You used to be one of the persons who drew a line between the tightly plotted, action-based story and the more leisurely stroll through the lanes and boulevards of recollection. Even when your characters in adventure stories were faced with momentary mind boggle responses, you were all too aware of the story of the three princes of serendip, in which three princes, through a combination of accidents and sagacity, discover the location of a lost camel, whence the word and concept of serendipity.
Whence, indeed, your apparent mission to leave no diversion in a narrative un-diverted. Long before the glorious Lawrence "Yogi" Berra's advice to all of us to take it when approaching a fork in the road, you believed such digressions--now almost the unifying theme in all infomercials--provide sufficient substitution to plot, by which is meant the things characters do in the service of their most hidden agendas, which in turn were their most important reason for appearing within the narrative in the first place.
When you spoke of "The persons who drew a line," you are seeing in the dimly lit rooms of retrospect those who liked to see themselves as favoring the reflective story while regarding action-based narrative and its flurry of declarative sentences and active voice as from a promenade somewhat above the narrative shouting and sword wielding, giving them the moral high ground. It is a truth universally acknowledged that moral high ground abounds in most English Departments in most universities and colleges offering the English Major option.
In retrospect, you can do well to congratulate yourself for having asked the question "Why not both?" to such forgotten masterpieces as Hammett's The Red Harvest, in which the eponymous title meant blood, wherein heads were cracked, striking unionists were left gut shot; scabs were un-unionized workers who were all too willing to cross a picket line, and morality meant the step beyond doing no harm regarded to be "nor cause any pain to others."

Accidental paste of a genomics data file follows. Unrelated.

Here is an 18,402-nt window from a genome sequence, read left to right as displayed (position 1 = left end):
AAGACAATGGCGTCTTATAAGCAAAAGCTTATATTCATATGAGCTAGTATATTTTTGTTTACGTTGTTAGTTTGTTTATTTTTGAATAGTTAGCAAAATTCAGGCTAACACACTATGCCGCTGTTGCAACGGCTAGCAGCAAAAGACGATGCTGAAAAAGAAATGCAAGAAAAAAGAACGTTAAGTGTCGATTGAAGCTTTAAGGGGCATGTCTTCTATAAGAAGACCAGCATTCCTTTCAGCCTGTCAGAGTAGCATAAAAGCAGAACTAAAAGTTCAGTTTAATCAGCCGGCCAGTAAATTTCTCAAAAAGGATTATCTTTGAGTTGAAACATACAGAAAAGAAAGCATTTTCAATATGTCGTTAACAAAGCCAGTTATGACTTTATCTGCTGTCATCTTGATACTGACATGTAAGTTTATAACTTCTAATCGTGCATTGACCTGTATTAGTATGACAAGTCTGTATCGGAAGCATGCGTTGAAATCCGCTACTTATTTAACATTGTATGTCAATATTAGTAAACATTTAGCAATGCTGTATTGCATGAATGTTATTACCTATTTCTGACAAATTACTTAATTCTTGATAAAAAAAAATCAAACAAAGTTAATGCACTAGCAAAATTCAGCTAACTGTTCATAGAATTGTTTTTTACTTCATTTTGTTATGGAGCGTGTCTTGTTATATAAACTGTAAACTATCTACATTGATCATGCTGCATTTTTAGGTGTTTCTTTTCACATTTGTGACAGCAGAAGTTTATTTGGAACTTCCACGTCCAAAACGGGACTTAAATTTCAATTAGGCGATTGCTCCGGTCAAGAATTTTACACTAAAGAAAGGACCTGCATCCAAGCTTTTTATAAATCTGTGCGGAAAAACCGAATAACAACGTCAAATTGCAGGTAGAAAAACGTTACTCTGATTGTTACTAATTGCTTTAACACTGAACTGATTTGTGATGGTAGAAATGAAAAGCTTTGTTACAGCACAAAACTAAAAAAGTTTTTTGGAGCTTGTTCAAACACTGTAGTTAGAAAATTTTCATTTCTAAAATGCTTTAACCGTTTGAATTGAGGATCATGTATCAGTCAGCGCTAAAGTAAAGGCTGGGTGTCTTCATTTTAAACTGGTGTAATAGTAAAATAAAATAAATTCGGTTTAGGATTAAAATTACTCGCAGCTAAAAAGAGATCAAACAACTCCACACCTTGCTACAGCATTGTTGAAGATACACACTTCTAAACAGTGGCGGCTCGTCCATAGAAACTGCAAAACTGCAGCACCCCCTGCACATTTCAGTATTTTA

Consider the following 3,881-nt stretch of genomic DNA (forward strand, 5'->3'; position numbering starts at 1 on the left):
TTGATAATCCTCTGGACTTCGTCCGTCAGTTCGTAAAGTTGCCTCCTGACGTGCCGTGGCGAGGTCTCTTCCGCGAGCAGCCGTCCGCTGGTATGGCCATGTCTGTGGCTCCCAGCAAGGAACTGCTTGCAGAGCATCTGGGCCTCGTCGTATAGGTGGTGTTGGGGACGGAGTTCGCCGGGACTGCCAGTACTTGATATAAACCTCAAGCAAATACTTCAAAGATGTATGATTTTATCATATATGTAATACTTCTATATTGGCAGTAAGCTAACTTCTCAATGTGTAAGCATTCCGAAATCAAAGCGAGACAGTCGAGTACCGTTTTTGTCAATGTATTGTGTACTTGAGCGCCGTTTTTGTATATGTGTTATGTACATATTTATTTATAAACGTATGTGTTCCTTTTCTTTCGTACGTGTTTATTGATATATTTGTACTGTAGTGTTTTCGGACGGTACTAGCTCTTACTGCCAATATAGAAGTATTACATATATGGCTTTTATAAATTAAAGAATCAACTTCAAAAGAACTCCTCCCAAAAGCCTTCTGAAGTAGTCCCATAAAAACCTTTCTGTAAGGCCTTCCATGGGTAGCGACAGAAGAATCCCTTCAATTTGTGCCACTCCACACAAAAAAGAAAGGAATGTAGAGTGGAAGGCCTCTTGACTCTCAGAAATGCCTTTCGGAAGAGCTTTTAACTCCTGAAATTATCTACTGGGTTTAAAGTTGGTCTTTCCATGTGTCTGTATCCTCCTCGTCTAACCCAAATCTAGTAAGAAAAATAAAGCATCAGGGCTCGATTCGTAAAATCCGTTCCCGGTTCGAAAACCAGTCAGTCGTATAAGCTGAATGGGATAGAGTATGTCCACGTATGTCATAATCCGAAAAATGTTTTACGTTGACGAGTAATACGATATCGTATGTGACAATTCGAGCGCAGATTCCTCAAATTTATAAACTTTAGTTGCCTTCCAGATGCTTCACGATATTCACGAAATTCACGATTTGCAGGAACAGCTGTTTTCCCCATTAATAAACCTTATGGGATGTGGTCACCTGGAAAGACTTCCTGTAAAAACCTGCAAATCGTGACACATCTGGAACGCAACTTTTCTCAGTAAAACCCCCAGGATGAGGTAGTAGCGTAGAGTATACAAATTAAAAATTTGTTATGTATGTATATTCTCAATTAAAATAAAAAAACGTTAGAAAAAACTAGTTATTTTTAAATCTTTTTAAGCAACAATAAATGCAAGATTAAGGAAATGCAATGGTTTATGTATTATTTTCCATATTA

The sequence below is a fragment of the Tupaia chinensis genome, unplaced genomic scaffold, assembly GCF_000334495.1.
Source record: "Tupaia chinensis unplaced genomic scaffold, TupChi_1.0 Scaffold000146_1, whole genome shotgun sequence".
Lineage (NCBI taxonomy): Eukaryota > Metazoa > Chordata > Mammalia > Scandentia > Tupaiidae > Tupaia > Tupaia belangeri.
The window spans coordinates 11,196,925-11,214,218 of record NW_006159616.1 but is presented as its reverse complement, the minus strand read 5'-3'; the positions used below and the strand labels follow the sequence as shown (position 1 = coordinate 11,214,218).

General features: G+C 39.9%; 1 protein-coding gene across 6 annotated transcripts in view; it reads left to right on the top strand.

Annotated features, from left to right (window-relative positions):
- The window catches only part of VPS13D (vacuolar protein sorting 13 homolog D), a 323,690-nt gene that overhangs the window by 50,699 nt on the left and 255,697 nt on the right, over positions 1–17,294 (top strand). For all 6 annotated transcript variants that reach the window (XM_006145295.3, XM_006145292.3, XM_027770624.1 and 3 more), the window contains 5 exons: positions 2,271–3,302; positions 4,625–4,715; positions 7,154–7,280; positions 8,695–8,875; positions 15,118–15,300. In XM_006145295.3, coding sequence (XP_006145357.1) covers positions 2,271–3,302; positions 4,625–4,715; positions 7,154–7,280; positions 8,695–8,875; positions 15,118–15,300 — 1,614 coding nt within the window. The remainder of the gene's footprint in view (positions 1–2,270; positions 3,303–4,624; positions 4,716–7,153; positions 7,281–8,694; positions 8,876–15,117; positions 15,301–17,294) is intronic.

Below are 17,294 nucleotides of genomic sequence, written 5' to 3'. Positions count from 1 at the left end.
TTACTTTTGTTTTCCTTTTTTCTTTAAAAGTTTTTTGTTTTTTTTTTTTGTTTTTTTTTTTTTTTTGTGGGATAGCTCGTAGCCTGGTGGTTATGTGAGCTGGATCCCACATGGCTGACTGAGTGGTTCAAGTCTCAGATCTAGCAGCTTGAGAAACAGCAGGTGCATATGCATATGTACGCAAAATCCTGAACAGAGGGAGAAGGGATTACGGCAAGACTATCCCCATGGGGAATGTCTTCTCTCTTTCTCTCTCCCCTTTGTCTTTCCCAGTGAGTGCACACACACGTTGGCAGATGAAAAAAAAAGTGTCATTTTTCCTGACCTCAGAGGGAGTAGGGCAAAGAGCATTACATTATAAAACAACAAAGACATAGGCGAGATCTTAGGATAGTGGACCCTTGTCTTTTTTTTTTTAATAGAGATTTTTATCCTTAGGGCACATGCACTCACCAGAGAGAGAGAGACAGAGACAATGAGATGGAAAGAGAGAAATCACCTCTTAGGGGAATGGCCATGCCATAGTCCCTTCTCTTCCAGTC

Why not, as in an apparently hectic pace of dramatic engagement and a simultaneous tug o'war between the binary sides of a moral argument. You hoped to accommodate both in your stories, sometimes in the earliest possible draft. Most of such stories were paid for on a price-per-word basis, thus four drafts on a story paying a penny a word was the equivalent of leasing out your finished work could in effect reduce your pay downward to a quarter of a cent.
Fortunately for you, a number of the magazines taking on your stories wanted stories that were in fact plot-directed, yet giving the appearance of character driven, paid a flat fee, regardless of word count. You could, and did, digress, go retrospective, reflect on the vast potentials of differences between the Then and the Now.
All you have to do today is watch at work the man and women who are your favorites among their acting communities. This observation reflects well on qualities of timing you used to admire in George Burns and Jack Benny, but also the kinds of expressions and gestures each used to project the words, spoken at a particular pace for a specific effect.
Action no longer needs to duplicate the sword fights, daring escapes, and dank dungeons of your youthful taste. Look, for just one example of how Noel Coward brings movement, action, implication, and meaning into two individuals, each out for a cigarette on two adjoining hotel verandas. A boy and a girl. Formerly married. Now, about to go inside and engage in physical consumption of a second marriage, each to another person, that same day.
The activity in Coward's setting is so instance that each is well along the way to wanting to elope with the former marriage partner. Thus have you grown from sea battles and charges of light brigades and Bengal lancers to the ongoing sense of combat within the individual at any given time, over a range of possible issues.
Sunday, November 6, 2016
Posted by Shelly Lowenkopf at 3:03 PM